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For a coroner, how hard is it to get over seeing the dead bodies, or does it never get any easier?

I am looking into the coroner career and this is something I was worried about because it obviously would affect my performance.

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Kim’s Answer

Vincent,

As part of our police training, we were required to attend autopsies at the medical examiner's office. It was not as difficult as I expected it to be! We had burn victims, plane crash victims, etc. But, then, they brought in a baby. That was hard.

There is a technique called "compartmentalization." Google what it is and how to do it. Basically, you focus on one thing at a time (autopsy) but once you are done focusing on that, you move on to something else, like spending the evening helping your kids with homework.

I would say that the stress is still there, below the surface. I'd recommend perhaps having a therapist "in the wings" in case you need to talk to someone. Take up a physically active sport - running, swimming, basketball, etc.

If it is a job you really want to do, you will find a way around the obstacles. But, it's good that you are thinking about them now!
Thank you comment icon Thank you so much for your response this helped me a lot, I will look into compartmentalization. Vincent
Thank you comment icon I will use this advice as I prepare for my career. Isaac
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Renea’s Answer

Yes, I would imagine it would be hard and it's great that you are thinking about a career. Take into consideration and read up on compartmentalization as Kim said. Also maybe you could request an informational interview with a coroner or medical examiner and they could help you answer your question. Maybe pathology could be in your future, you could consider that too. They look at i.e. breast tissue, ureteral stones, gallbladders, spontaneously aborted babies amputated arms, legs, etc. Sorry to be morbid. It can be just a part of life and just thank the Lord for all your limbs, because ultimately they help you take care of yourself. Also Google or go to Amazon to find books on your career choice, compartmentalizaton, etc.

Godspeed,

Sincerely,
Siobhan
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Alexa’s Answer

Hey there,

I think it depends on the person. If you're exposed to something for a great deal of time, and accept it, I think it will get easier. I am not in that field, but I do know from working in healthcare that I got used to things as time went on. Good luck!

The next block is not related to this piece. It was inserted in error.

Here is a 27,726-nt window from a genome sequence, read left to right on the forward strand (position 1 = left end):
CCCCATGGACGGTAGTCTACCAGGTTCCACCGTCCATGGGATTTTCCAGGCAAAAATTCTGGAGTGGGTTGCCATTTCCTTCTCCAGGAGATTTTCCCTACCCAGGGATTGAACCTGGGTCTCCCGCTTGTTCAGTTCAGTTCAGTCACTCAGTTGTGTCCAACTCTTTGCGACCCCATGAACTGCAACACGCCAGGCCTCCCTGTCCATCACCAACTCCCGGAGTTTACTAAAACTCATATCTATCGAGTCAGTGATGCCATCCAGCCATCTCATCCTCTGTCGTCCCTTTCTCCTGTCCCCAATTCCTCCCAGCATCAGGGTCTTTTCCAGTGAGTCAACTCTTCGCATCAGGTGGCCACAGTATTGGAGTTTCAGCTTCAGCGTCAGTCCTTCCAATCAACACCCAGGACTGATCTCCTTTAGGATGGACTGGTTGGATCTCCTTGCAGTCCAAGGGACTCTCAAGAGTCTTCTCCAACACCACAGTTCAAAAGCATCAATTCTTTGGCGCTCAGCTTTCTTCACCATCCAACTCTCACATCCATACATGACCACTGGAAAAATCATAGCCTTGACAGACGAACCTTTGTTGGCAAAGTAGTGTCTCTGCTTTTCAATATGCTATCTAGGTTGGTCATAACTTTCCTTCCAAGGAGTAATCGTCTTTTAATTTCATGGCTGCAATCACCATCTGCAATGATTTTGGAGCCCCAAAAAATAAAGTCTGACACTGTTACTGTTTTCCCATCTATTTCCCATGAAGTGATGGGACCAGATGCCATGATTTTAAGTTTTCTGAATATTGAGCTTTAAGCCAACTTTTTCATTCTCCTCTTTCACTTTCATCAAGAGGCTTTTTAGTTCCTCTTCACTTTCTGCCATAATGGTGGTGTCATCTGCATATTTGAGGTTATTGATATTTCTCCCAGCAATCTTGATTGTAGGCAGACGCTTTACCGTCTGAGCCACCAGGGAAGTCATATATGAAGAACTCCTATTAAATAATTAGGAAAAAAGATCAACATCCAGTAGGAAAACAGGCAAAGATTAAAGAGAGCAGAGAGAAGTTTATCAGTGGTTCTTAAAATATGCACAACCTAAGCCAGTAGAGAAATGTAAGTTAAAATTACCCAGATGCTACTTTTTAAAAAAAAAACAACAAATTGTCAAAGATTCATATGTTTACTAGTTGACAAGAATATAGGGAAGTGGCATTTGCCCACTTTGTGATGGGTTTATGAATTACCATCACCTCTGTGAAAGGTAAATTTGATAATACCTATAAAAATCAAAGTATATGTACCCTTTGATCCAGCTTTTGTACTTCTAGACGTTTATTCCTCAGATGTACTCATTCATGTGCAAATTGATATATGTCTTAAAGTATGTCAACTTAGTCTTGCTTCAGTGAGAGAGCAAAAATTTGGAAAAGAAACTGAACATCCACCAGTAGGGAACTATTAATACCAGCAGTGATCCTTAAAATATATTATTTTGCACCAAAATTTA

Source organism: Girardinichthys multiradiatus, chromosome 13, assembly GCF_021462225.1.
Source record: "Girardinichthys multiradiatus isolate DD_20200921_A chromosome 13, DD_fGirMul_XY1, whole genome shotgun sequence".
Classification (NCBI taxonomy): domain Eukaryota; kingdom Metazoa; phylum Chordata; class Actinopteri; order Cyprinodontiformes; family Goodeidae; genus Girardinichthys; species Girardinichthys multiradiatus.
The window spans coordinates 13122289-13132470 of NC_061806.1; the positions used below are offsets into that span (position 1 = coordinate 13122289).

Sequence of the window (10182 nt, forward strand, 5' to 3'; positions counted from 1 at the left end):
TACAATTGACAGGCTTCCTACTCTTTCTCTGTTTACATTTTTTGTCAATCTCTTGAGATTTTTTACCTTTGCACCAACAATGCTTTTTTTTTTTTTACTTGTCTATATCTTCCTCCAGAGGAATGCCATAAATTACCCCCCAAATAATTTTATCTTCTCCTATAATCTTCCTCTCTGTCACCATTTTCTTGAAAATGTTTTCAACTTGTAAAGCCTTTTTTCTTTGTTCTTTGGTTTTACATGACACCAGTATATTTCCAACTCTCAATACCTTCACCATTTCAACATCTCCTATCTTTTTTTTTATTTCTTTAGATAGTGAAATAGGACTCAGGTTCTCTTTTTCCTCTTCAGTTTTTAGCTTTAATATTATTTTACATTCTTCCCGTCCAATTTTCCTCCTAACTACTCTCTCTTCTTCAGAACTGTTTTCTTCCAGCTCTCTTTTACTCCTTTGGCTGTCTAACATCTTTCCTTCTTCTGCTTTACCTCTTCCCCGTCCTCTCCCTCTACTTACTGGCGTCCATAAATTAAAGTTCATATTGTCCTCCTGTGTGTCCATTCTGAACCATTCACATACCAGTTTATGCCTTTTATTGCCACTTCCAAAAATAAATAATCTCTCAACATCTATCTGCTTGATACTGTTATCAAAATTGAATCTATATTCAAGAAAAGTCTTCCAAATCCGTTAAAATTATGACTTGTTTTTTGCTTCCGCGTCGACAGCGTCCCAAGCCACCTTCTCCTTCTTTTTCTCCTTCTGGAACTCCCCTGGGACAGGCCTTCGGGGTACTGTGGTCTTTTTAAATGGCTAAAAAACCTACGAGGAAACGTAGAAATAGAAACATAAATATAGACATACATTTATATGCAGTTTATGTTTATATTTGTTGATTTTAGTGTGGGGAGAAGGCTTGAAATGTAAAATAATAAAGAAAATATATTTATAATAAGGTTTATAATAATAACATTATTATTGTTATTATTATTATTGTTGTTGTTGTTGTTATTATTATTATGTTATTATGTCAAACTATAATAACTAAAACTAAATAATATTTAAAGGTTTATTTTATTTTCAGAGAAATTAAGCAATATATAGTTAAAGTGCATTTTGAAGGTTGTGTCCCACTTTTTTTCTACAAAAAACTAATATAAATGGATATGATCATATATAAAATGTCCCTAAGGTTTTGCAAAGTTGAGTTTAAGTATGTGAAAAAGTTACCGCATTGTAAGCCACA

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JoNel’s Answer

I can speak on my behalf. I am critical care RT.
When I first started school for Respiratory Therapy, we had clinical which are scheduled class days in the hospital observing and participating with our learned skills. The point of clinical is to get you comfortable in the setting and practice skills. I remember my first semester of clinical, we were in a level 1 trauma hospital and we had a trauma coming in hot to ER, the anticipation of how gruesome it would be and watching staff prepare the room- I almost passed out! That happened few more times. Now, it's 14 years later and I love my job. I can eat a sandwich directly after a code and patient passes. You become accustomed to t
Your environment. Go for it!
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Amber L’s Answer

I have my degree in mortuary science, from my own personal experience it does get easier over time. However I think early on you know whether you can handle it or not. A lot of these carrers are truly a calling. If you are naturally drawn to it, like I was with the mortuary field I believe you are headed in the right direction already. I was also very nervous and was not sure if you I could handle it or not. I truly wanted to help people during one of the hardest times in their lives. Some students in school could not handle the field during embalmings and decided to drop out which is totally fine. In our society we often don't come across bodies ect so its hard to know how you will feel/ what you can handle without personally going through it in a school enviroment. Which is why school is great you get to discover more about what talents or interests you have. :)

Hope this helps and good luck!
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